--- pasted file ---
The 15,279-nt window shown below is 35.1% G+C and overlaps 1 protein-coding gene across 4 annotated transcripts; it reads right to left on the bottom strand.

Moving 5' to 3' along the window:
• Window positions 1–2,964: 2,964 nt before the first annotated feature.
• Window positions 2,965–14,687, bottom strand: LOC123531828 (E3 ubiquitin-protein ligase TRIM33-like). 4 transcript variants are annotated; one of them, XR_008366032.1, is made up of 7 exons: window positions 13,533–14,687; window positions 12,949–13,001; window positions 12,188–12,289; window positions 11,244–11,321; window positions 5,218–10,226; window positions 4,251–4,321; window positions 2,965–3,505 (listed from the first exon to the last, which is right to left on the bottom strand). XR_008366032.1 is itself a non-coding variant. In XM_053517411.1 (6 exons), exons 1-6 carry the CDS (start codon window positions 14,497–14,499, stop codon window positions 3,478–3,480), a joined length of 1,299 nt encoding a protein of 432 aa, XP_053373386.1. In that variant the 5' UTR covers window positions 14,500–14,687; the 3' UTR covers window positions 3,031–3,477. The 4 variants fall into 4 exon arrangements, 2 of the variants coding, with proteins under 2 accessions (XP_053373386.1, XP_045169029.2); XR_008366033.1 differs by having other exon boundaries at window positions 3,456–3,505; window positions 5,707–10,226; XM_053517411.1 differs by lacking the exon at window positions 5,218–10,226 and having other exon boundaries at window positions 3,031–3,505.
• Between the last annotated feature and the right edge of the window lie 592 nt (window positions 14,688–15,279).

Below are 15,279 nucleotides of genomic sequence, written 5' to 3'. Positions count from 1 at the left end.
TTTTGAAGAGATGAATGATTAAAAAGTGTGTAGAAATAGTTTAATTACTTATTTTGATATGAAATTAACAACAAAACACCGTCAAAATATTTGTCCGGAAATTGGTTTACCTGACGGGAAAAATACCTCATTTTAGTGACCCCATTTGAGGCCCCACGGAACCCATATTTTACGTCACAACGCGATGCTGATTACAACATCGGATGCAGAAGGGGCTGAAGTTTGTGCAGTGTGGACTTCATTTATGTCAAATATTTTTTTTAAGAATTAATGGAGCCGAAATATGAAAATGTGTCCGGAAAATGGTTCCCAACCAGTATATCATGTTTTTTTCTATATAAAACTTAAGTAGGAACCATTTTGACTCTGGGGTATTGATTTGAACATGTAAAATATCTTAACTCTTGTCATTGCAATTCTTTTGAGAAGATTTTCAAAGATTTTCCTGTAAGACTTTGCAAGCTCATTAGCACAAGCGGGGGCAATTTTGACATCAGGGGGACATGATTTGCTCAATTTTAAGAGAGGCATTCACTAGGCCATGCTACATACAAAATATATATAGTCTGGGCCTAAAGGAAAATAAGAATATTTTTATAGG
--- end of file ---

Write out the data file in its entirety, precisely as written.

The 15,279-nt window shown below is 35.1% G+C and overlaps 1 protein-coding gene across 4 annotated transcripts; it reads right to left on the bottom strand.

Moving 5' to 3' along the window:
• Window positions 1–2,964: 2,964 nt before the first annotated feature.
• Window positions 2,965–14,687, bottom strand: LOC123531828 (E3 ubiquitin-protein ligase TRIM33-like). 4 transcript variants are annotated; one of them, XR_008366032.1, is made up of 7 exons: window positions 13,533–14,687; window positions 12,949–13,001; window positions 12,188–12,289; window positions 11,244–11,321; window positions 5,218–10,226; window positions 4,251–4,321; window positions 2,965–3,505 (listed from the first exon to the last, which is right to left on the bottom strand). XR_008366032.1 is itself a non-coding variant. In XM_053517411.1 (6 exons), exons 1-6 carry the CDS (start codon window positions 14,497–14,499, stop codon window positions 3,478–3,480), a joined length of 1,299 nt encoding a protein of 432 aa, XP_053373386.1. In that variant the 5' UTR covers window positions 14,500–14,687; the 3' UTR covers window positions 3,031–3,477. The 4 variants fall into 4 exon arrangements, 2 of the variants coding, with proteins under 2 accessions (XP_053373386.1, XP_045169029.2); XR_008366033.1 differs by having other exon boundaries at window positions 3,456–3,505; window positions 5,707–10,226; XM_053517411.1 differs by lacking the exon at window positions 5,218–10,226 and having other exon boundaries at window positions 3,031–3,505.
• Between the last annotated feature and the right edge of the window lie 592 nt (window positions 14,688–15,279).

Below are 15,279 nucleotides of genomic sequence, written 5' to 3'. Positions count from 1 at the left end.
TTTTGAAGAGATGAATGATTAAAAAGTGTGTAGAAATAGTTTAATTACTTATTTTGATATGAAATTAACAACAAAACACCGTCAAAATATTTGTCCGGAAATTGGTTTACCTGACGGGAAAAATACCTCATTTTAGTGACCCCATTTGAGGCCCCACGGAACCCATATTTTACGTCACAACGCGATGCTGATTACAACATCGGATGCAGAAGGGGCTGAAGTTTGTGCAGTGTGGACTTCATTTATGTCAAATATTTTTTTTAAGAATTAATGGAGCCGAAATATGAAAATGTGTCCGGAAAATGGTTCCCAACCAGTATATCATGTTTTTTTCTATATAAAACTTAAGTAGGAACCATTTTGACTCTGGGGTATTGATTTGAACATGTAAAATATCTTAACTCTTGTCATTGCAATTCTTTTGAGAAGATTTTCAAAGATTTTCCTGTAAGACTTTGCAAGCTCATTAGCACAAGCGGGGGCAATTTTGACATCAGGGGGACATGATTTGCTCAATTTTAAGAGAGGCATTCACTAGGCCATGCTACATACAAAATATATATAGTCTGGGCCTAAAGGAAAATAAGAATATTTTTATAGG